Iron-deficiency anemia, also spelled iron deficiency anaemia, is anemia caused by not enough iron. Anemia is defined as a decrease in the amount of red blood cells (RBCs) or hemoglobin in the blood. When anemia comes on slowly, the symptoms are often vague and may include feeling tired, weakness, shortness of breath or poor ability to exercise. Anemia that comes on quickly often has greater symptoms which may include: confusion, feeling like one is going to pass out, and increased thirst. There needs to be significant anemia before a person becomes noticeably pale. There may be additional symptoms depending on the underlying cause.
It is caused by insufficient dietary intake and absorption of iron, or iron loss from bleeding. Bleeding can be from a range of sources such as the intestinal, uterine or urinary tract. The most common cause of iron-deficiency anemia in children in developing countriesis parasitic worms. Worms cause intestinal bleeding, which is not always noticeable in feces, and is especially damaging to children. Malaria, hookworms and vitamin A deficiency contribute to anemia during pregnancy in most underdeveloped countries. In women over 50 years old, the most common cause of iron-deficiency anemia is chronic gastrointestinal bleeding from nonparasitic causes, such as gastric ulcers, duodenal ulcers or gastrointestinal cancer.
Iron deficiency causes approximately half of all anemia cases worldwide, and affects women more often than men. Iron-deficiency anemia affected 1.2 billion people in 2013. In 2013 anemia due to iron deficiency resulted in about 183,000 deaths – down from 213,000 deaths in 1990.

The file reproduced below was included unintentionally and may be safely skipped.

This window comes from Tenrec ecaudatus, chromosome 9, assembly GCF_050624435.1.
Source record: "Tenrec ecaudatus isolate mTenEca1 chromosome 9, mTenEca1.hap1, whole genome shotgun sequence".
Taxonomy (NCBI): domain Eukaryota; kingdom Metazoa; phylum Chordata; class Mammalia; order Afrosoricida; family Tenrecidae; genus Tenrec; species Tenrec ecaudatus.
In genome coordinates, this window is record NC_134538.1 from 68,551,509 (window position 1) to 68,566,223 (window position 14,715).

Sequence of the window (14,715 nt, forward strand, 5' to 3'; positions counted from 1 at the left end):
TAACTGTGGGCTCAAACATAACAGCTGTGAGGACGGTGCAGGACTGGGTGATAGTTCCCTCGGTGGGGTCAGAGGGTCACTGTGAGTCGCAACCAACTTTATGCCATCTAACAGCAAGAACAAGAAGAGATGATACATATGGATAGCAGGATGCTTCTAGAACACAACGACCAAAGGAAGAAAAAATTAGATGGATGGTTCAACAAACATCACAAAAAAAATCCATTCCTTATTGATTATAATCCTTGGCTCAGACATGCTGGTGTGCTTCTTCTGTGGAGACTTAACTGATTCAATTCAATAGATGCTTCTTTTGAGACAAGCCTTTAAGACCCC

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http://www.aafp.org/afp/2007/0301/p671.html iron deficiency anemia shersten killip, m.d., m.p.h., john m. Bennett, m.d., m.p.h., and mara d. Chambers, m.d., university of kentucky, lexington, kentucky am fam physician. 2007 mar 1;75(5):671-678
Adeyemo ta, adeyemo wl, adediran a, akinbami aa, akanmu as. Orofacial manifestations of hematological disorders: anemia and hemostatic disorders. Indian j dent res [serial online] 2011 [cited 2016 jun 14];22:454-61. Available from: http://www.ijdr.in/text.asp?2011/22/3/454/87070
http://www.mdpi.com/2072-6643/7/5/3847/htm multiple-micronutrient fortified non-dairy beverage interventions reduce the risk of anemia and iron deficiency in school-aged children in low-middle income countries: a systematic review and meta-analysis by grant j. Aaron et al., nutrients 2015, 7(5), 3847-3868; doi:10.3390/nu7053847